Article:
The state's death toll has reached 33 with Jefferson County recording its sixth patient to pass away from COVID-19.
The first inmate tested positive at the Arkansas Department of Correction Cummins Unit on April 12.
Since then, according to the ADC, 61 inmates/residents (includes Residents in the Community Correction Centers and Supervision Sanction Programs), 28 facility security staff, 6 facility non-security staff and 1 non-facility (includes Central Office Staff, Parole & Probation Officers, Teachers, etc.) staff have tested positive for COVID-19 as of April 14.
Those numbers are included in the state’s total number of 1,569 cumulative COVID-19 cases with 1,047 active, and were announced during Arkansas Governor Asa Hutchinson’s press conference Wednesday.
During Tuesday’s press conference ADC Director Dexter Payne stated that steps had been made to prevent the spread of COVID-19 at the prison, including requiring all the inmates to wear face masks.
According to a Pine Bluff family who have loved ones in the unit, they allege all inmates aren’t provided with masks.
“We have loved ones that we are concerned about,” said a woman over the phone to the Pine Bluff Commercial who asked to remain anonymous. “There are inmates in restricted housing and isolation who don’t have masks.”
According to Dina Tyler, ADC Communications Director, she understands the family’s concern but points out reasons masks are not needed in those instances.
“They are in a cell by themselves, so they don’t need a mask,” said Tyler. “If we have to take them out of that cell then they will get a mask.”
Tyler also addressed another family concern when it came to food handling.
“The food handlers in prison wear masks and gloves,” said Tyler.
So far only one barrack is infected by COVID-19, which Payne says is isolated from everyone else.
Tyler adds the masks that are provided to the inmates are being made in a separate building from the prison.
“There have been concerns because the masks are being manufactured at Cummins,” said Tyler. “Those masks are made in the garment factory. They didn’t come from inside the Cummins Unit and the inmates who have been making the masks are not the same inmates that are positive.”
While the question, how did the coronavirus get inside of a congregated prison environment, remains to be unanswered, family members worry about the employees who go back and forth from their homes to work.
Dr. Nate Smith, ADA Secretary of Health, said in Wednesday’s press conference that things are being done to get COVID-19 under control within the prison walls.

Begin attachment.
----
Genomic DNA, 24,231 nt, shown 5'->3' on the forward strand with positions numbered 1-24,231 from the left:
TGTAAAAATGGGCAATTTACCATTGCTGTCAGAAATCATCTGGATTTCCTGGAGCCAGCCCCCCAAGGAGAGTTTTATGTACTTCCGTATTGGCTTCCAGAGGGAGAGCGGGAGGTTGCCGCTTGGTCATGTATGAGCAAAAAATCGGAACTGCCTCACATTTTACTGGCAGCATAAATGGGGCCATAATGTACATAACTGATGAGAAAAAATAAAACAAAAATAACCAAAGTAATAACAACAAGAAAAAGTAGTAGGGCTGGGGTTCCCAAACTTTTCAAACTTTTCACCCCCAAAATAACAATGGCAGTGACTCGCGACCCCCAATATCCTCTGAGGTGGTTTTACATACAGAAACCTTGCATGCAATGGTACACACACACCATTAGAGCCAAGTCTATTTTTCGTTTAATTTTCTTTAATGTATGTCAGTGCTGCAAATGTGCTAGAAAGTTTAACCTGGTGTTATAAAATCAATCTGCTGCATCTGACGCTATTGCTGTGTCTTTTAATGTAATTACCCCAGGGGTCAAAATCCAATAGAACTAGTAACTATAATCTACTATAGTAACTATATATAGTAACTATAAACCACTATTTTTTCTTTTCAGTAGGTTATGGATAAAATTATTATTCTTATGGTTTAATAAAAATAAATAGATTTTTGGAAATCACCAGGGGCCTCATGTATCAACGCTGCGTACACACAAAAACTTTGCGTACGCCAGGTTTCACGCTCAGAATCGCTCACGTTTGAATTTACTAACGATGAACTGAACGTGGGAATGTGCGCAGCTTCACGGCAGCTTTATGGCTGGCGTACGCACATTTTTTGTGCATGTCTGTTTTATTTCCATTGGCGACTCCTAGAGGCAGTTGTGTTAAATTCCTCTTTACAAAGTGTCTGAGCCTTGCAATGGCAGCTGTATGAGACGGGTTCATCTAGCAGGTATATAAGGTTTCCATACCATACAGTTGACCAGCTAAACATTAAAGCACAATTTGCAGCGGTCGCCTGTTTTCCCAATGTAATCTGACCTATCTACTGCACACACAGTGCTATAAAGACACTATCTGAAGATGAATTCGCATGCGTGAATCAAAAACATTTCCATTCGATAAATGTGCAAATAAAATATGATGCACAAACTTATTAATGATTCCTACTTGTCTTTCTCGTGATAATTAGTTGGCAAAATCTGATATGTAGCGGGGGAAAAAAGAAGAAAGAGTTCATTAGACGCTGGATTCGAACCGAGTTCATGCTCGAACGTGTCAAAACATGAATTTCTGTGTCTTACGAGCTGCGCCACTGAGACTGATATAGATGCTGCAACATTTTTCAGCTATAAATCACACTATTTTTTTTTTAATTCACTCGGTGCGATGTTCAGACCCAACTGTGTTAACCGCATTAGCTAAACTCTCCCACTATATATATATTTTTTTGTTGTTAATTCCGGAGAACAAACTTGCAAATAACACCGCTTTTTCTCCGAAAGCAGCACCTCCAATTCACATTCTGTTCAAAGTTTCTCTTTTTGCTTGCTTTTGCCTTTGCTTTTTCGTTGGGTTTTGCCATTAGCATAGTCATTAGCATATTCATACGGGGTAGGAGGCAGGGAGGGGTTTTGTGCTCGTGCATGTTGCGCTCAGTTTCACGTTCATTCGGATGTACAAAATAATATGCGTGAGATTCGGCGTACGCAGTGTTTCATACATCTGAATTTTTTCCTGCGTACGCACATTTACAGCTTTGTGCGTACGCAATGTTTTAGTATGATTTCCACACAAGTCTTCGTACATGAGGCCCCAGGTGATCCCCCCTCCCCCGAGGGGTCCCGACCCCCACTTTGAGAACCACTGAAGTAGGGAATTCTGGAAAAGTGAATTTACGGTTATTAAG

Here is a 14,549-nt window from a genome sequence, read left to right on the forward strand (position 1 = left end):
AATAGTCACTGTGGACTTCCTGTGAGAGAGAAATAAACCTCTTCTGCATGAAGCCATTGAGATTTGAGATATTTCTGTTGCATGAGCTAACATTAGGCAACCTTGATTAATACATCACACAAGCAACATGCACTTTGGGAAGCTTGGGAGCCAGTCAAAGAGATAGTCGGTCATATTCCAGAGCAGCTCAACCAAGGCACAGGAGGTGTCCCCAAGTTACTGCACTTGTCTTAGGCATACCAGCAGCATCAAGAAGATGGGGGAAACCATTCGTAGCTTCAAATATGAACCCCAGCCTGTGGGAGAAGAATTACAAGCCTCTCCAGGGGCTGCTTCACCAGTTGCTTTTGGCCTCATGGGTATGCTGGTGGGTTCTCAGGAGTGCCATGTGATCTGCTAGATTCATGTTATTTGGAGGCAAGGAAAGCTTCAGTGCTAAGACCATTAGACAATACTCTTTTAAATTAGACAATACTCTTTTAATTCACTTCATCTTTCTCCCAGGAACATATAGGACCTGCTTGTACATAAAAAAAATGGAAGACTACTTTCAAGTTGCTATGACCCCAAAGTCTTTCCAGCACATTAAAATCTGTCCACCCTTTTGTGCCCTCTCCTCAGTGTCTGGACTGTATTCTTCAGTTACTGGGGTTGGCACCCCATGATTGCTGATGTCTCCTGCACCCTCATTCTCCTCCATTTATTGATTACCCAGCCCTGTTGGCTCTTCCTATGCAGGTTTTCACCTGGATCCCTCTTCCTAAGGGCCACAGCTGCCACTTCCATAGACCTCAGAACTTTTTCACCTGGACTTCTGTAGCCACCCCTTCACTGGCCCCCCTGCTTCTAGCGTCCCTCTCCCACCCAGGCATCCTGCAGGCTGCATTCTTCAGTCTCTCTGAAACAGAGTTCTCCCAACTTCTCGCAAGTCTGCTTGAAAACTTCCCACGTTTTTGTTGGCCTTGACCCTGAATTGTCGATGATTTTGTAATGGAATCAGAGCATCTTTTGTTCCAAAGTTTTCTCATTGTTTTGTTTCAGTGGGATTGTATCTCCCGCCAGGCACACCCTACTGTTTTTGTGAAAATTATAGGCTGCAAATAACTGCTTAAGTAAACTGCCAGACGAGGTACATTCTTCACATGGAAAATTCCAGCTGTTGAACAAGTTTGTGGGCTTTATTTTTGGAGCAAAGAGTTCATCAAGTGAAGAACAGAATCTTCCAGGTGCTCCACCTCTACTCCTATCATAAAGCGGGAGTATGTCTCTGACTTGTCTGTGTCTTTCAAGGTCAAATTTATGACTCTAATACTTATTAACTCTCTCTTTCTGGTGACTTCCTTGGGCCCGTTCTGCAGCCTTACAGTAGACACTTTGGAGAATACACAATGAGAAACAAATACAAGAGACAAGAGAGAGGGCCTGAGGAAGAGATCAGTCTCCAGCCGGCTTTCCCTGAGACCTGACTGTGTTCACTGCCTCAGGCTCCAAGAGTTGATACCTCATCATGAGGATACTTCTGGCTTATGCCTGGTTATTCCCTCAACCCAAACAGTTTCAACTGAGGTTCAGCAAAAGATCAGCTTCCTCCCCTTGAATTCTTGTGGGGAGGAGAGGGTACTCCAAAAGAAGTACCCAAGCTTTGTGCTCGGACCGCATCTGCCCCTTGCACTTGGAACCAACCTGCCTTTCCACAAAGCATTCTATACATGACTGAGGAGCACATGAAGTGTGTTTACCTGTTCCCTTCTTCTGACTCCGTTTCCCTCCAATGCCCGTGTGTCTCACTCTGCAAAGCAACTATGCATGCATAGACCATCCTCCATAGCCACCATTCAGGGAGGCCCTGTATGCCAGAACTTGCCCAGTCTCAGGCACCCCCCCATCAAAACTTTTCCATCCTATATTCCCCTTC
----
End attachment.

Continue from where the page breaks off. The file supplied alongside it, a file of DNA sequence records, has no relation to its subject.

“The most important thing is getting control of the outbreaks of COVID-19 within those prisons. The sooner we can get those under control the less risk it is to those workers,” said Smith. “The second is appropriate use of PPE and other measures to protect those workers from getting infected in the first place.”
Smith said they are testing all employees, even asymptomatic individuals.
“We will try to identify as many workers that may already be infected,” said Smith.
Once those employees are identified, Smith said they will provide proper education to those workers to help them to limit exposure to other people outside the prison walls if they test positive and how explain how to safely isolate at home.
The state’s death toll has reached 33 with Jefferson County recording its sixth patient to pass away from COVID-19.
According to Jefferson County Coroner Chad Kelly on Tuesday, a JRMC patient died from Cardio Respiratory Arrest due to COVID-19. The patient was a white males in his 70s.
Arkansas patients in the hospital have increased to 83 with 26 on ventilators.
Previously projected to peak April 24, Hutchinson said Arkansas's peak has shifted to May 2.
“The goal has always been to flatten the curve,” Hutchinson said, “by flattening the curve, the peak will shift.”
Smith said moving forward testing criteria would relax allowing everyone with symptoms related to COVID-19 to test at facilities that have the adequate supplies to do so.
In the past, priority testing was only for healthcare workers, long-term care facilities, hospitals, patients and patients 65 and older with symptoms and underlying conditions.
Smith said with broader testing abilities in Arkansas, contact tracing is very important as they plan to give guidance to the future.